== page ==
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By Jacqueline Sahlberg, Staff Reporter of Yale Daily News.
This article was first reported in the Yale Daily News on Monday, April 9, 2012. Original link here.
Over 20 Chinese college students joined roughly 200 Yale students and faculty this weekend for the second-annual U.S.-China Forum at Yale intended to strengthen relationships between future leaders in the United States and China.
The two-day conference included speeches by policy experts, student discussions, and panels with professors and business executives on topics ranging from finance to the history of U.S.-China relations. Yong Zhao FES '14, chief coordinator of the U.S.-China Forum at Yale, said the conference aimed to encourage cooperation between the two countries by fostering discussion among Chinese and American students.
"The goal of the conference is to facilitate mutual trust between the United States and China on a different level," Zhao said. "Instead of focusing on the government, we hope to promote relationships between people of our generation. We are trying to build a framework for people interested in China to work together."
Conference speakers discussed the state of U.S.-China relations, ongoing financial reform and investment in China and the sustainability of Chinese manufacturing, among other topics.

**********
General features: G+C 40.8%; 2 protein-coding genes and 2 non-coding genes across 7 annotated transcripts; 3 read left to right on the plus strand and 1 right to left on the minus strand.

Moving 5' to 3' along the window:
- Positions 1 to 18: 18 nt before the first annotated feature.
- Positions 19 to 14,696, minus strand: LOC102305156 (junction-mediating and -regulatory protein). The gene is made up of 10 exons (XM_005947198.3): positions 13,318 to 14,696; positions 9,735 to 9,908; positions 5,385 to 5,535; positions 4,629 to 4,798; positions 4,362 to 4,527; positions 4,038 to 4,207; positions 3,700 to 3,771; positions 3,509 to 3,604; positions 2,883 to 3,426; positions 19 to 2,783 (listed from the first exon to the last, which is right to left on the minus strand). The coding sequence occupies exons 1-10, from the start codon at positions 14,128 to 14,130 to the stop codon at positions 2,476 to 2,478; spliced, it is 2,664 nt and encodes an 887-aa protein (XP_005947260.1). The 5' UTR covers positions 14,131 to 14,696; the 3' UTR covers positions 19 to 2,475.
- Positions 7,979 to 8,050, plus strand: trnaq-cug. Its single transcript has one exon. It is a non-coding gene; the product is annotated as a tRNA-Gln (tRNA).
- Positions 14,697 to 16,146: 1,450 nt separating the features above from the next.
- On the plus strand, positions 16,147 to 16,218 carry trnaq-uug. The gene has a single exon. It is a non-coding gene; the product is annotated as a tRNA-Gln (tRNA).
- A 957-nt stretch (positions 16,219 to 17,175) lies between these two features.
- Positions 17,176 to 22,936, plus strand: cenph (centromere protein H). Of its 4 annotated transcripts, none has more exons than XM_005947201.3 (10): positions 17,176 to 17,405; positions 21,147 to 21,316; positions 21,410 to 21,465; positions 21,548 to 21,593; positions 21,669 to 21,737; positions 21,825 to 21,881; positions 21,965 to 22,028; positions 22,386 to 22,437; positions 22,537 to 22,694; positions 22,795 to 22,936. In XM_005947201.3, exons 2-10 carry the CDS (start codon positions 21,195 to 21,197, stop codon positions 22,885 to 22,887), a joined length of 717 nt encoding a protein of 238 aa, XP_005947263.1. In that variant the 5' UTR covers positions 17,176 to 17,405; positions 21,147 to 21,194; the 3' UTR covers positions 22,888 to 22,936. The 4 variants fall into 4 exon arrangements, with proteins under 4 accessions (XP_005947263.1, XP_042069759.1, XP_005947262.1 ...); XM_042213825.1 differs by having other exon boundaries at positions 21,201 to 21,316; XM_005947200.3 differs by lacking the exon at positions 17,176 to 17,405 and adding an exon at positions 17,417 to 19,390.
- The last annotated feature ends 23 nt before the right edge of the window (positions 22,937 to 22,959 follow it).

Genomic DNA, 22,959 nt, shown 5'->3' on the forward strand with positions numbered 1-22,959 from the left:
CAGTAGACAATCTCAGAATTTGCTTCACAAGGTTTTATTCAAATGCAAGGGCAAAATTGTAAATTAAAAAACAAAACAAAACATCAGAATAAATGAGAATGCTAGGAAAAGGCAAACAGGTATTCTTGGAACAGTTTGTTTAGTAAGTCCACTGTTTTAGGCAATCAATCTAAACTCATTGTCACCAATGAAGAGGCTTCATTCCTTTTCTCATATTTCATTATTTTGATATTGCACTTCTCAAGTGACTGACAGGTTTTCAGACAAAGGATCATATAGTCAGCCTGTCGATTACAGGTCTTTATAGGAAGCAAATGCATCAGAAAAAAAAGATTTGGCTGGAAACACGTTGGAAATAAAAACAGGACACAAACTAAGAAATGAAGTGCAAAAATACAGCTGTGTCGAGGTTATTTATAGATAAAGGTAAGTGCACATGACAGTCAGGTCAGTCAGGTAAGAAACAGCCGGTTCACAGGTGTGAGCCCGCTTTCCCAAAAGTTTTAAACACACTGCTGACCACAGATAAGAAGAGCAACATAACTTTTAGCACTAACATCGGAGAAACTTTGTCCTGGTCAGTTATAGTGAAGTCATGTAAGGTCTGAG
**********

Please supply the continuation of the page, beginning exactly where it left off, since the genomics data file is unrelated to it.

Gang Fan, an economics professor at the Chinese Academy of Social Science and director of China's National Economic Research Institute, gave the Sunday morning keynote speech titled "Financial Reform of China and Future Internationalization of the RMB." Fan discussed several economic reforms — such as increases in venture capital investment and the "breaking down [of] the monopoly" of state-run banks — that he said are needed to reduce the number of non-performing loans and stimulate the economy.
He said he expects the Chinese currency Renminbi (RMB) will become more important in the global economy in the coming years, adding that he thinks the international community should begin relying less on the U.S. dollar.
Fan said in an interview after his keynote speech that the conference allowed participating students to engage in informed discussion, and added that he hopes universities in China will hold similar events.
"This conference is a good initiative," Fan said. "It is important for us to share information and encourage students to engage in policy debates on the relevant issues."
On Saturday afternoon the conference held a student discussion on the ways Chinese and American cultures approach topics such as marriage, college and volunteer work.
Also on Saturday, teams from Yale and Harvard, as well as Beijing's Peking University and Tsinghua University, competed in the "Cross-Pacific Perceptions" debate.
Austin Long '15, who won the debate along with teammates David Yin '15 and Shubo Yin '14, said the debate helped him to better understand global issues from China's perspective, adding that differences between Chinese and American students "are not that substantial."
Shu Fu, a senior from Tsinghua University, said participating in the debate was a good opportunity to "exchange opinions and get new perspectives."
The conference was organized by the Association of Chinese Students and Scholars at Yale.
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